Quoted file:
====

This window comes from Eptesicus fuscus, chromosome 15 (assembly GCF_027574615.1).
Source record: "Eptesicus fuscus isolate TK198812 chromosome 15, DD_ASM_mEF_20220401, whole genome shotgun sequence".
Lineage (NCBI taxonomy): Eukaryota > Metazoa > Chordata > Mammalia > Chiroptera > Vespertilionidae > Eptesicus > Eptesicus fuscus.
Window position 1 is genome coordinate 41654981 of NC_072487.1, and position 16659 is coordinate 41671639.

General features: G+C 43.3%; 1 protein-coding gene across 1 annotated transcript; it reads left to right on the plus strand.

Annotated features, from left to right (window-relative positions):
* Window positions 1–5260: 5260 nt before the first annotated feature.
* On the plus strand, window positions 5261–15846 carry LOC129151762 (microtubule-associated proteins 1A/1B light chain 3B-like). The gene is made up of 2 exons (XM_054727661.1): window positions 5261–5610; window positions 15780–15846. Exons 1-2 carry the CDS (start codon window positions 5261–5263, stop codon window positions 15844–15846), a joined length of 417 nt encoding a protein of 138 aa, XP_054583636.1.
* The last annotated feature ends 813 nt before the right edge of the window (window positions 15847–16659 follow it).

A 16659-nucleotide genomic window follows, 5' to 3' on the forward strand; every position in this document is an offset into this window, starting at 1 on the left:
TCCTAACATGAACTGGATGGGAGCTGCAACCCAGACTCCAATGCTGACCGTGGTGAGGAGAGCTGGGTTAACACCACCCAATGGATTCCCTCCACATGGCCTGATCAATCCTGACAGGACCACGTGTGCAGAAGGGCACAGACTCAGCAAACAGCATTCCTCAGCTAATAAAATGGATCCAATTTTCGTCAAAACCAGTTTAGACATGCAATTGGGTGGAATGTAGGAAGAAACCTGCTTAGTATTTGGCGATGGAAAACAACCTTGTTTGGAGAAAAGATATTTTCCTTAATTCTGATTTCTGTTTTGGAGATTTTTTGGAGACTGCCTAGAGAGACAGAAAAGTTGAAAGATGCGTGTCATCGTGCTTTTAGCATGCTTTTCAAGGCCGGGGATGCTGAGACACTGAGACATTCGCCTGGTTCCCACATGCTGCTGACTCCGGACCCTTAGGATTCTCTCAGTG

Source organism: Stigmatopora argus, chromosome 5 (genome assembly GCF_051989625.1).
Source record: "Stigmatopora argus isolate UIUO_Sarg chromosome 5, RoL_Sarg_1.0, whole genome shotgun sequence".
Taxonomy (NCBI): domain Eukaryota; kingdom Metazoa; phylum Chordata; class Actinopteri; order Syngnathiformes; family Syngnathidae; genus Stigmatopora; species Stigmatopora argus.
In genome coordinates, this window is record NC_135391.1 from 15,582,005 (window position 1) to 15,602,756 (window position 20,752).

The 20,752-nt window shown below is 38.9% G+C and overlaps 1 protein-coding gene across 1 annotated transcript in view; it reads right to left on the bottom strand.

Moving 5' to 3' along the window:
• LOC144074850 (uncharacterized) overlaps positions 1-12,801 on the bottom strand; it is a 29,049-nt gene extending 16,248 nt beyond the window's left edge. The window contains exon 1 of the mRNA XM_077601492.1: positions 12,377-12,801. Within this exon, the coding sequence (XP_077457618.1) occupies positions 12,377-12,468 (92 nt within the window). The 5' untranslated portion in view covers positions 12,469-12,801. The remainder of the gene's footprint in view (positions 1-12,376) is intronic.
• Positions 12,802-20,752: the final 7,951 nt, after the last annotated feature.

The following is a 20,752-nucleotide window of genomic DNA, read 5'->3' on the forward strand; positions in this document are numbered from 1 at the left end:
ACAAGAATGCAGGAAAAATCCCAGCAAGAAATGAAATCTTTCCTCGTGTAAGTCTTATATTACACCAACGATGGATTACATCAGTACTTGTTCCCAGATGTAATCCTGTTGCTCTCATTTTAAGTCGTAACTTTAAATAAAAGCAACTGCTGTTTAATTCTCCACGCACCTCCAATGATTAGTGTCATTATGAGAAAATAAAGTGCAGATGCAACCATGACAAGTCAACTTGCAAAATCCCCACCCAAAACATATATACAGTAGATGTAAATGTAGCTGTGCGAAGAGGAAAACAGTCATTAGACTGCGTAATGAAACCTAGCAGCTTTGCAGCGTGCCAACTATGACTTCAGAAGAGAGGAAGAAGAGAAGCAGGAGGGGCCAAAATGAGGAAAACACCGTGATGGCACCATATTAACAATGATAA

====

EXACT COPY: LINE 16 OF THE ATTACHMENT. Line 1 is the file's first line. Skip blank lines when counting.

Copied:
The 20,752-nt window shown below is 38.9% G+C and overlaps 1 protein-coding gene across 1 annotated transcript in view; it reads right to left on the bottom strand.